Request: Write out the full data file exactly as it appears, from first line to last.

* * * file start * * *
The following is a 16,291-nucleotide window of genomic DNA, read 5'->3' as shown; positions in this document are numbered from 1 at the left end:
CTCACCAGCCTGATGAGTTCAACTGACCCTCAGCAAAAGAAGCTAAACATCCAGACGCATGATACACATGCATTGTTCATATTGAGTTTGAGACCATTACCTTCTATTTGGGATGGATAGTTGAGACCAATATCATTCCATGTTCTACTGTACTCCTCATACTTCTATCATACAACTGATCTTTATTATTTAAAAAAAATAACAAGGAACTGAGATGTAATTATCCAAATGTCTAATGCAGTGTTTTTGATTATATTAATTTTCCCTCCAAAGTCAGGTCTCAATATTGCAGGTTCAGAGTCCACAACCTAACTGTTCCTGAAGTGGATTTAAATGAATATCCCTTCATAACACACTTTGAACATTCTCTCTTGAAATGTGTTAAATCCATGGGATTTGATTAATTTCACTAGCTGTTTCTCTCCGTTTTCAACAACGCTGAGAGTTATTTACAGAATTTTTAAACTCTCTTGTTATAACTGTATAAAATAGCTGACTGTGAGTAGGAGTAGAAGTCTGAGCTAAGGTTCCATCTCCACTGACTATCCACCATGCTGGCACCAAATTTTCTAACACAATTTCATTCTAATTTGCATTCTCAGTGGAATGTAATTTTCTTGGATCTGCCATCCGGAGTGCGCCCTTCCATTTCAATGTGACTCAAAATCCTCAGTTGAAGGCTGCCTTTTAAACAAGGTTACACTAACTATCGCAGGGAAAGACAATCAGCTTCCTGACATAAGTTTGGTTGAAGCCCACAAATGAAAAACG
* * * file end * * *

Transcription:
The following is a 16,291-nucleotide window of genomic DNA, read 5'->3' as shown; positions in this document are numbered from 1 at the left end:
CTCACCAGCCTGATGAGTTCAACTGACCCTCAGCAAAAGAAGCTAAACATCCAGACGCATGATACACATGCATTGTTCATATTGAGTTTGAGACCATTACCTTCTATTTGGGATGGATAGTTGAGACCAATATCATTCCATGTTCTACTGTACTCCTCATACTTCTATCATACAACTGATCTTTATTATTTAAAAAAAATAACAAGGAACTGAGATGTAATTATCCAAATGTCTAATGCAGTGTTTTTGATTATATTAATTTTCCCTCCAAAGTCAGGTCTCAATATTGCAGGTTCAGAGTCCACAACCTAACTGTTCCTGAAGTGGATTTAAATGAATATCCCTTCATAACACACTTTGAACATTCTCTCTTGAAATGTGTTAAATCCATGGGATTTGATTAATTTCACTAGCTGTTTCTCTCCGTTTTCAACAACGCTGAGAGTTATTTACAGAATTTTTAAACTCTCTTGTTATAACTGTATAAAATAGCTGACTGTGAGTAGGAGTAGAAGTCTGAGCTAAGGTTCCATCTCCACTGACTATCCACCATGCTGGCACCAAATTTTCTAACACAATTTCATTCTAATTTGCATTCTCAGTGGAATGTAATTTTCTTGGATCTGCCATCCGGAGTGCGCCCTTCCATTTCAATGTGACTCAAAATCCTCAGTTGAAGGCTGCCTTTTAAACAAGGTTACACTAACTATCGCAGGGAAAGACAATCAGCTTCCTGACATAAGTTTGGTTGAAGCCCACAAATGAAAAACG